A just energy transition vs rising inequality
A just energy transition vs rising inequality. Image: melpomen © 123RF.com

At the heart of the European Green Deal is the goal of a carbon free Europe by 2050. Yet, achieving this lofty goal is not going to be without some pain and effort over the course of the next three decades.

Eurelectric, Guidehouse and Cambridge Econometrics, with scientific contribution from the ENEL Foundation, released the study E-quality: Shaping an inclusive energy transition, which sets out how climate policies are likely to impact low-income populations harder in the short term unless they are accompanied by targeted mitigating measures.

This article was originally published in Smart Energy International Issue 5-2020.
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It also outlines several remedial solutions that could be considered to cushion the effects on vulnerable households while ensuring sustainable growth for the benefit of all.

It is important for policymakers to better understand how climate policies will affect different sections of the economy and provide them with the tools to ensure that the goal of decarbonisation is fair and equitable.

Speaking during a recent meeting, Magnus Hall, president of Eurelectric told attendees that as more and more services are electrified, the sector must prioritise the decarbonisation of electricity. He called for a ‘just’ transition, saying: “We also need to make sure that we help consumers to go through this change with hope for the future.”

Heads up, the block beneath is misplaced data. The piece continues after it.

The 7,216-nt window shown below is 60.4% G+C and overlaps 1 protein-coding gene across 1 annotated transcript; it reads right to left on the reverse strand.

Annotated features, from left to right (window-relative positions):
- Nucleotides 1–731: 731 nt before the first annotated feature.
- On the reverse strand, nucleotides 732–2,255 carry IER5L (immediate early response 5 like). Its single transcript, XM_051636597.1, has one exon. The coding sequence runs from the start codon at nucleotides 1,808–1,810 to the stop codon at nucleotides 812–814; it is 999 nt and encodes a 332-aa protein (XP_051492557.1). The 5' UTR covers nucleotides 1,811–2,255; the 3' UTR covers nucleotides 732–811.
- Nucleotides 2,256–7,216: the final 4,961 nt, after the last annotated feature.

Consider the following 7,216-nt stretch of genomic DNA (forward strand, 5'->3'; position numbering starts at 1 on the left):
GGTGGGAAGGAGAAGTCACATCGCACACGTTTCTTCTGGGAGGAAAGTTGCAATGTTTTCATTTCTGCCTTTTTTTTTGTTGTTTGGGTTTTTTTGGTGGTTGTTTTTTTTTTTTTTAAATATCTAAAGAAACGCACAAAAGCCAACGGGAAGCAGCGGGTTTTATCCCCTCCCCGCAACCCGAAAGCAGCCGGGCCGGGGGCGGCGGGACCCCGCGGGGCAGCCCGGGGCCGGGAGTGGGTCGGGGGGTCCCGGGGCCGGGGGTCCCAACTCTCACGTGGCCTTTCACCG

IT IS IMPORTANT FOR POLICYMAKERS TO BETTER UNDERSTAND HOW CLIMATE POLICIES WILL AFFECT DIFFERENT SECTIONS OF THE ECONOMY AND PROVIDE THEM WITH THE TOOLS TO ENSURE THAT THE GOAL OF DECARBONISATION IS FAIR AND EQUITABLE.

Hall continued: “We have a big political debate in Europe right now around recovery packages where we are looking to combine recovery with a strong green policy. At the same time, we want to limit the effects on vulnerable households.

“If we will succeed in our policies, we have to succeed for all of them – we have to make it very broad. Our members are very keen to understand how these diverse households and their diverse budgets are actually being impacted by decarbonisation policies and even more importantly, how can we act to avoid the negative effects?”

Creating inequalities

Kadri Simson, energy commissioner at the European Commission, further told attendees: “We know that some policies might entail a risk of creating inequalities. These risks need to be managed in the Commission. It is our responsibility to make sure that new ambitions didn’t come at the cost of people but that they actively monitored to combat inequality across Europe.

“We are discussing how our existing and new policies can ensure that no one is disproportionately affected and least of all – left behind. Already we have a number of initiatives that are pushing us in this direction.

“First, the Clean Energy for All Europeans legislative package. This is unprecedented in its commitment to empower consumers and protect vulnerable customers in order to prevent inequalities, lower the cost for every person by promoting competitive electricity prices and encourage a competitive electricity market to deliver the best price and energy efficiency.”

Simson continued: “The National Energy Climate plans and the long-term renovation strategies reinforce both decarbonisation and recovery. These plans and strategies are directly linked to the open semester just transition plans under them as drivers of transition. Today these plans reinforce each other and determine the targets of national recovery and resilience plans under the next generation EU.”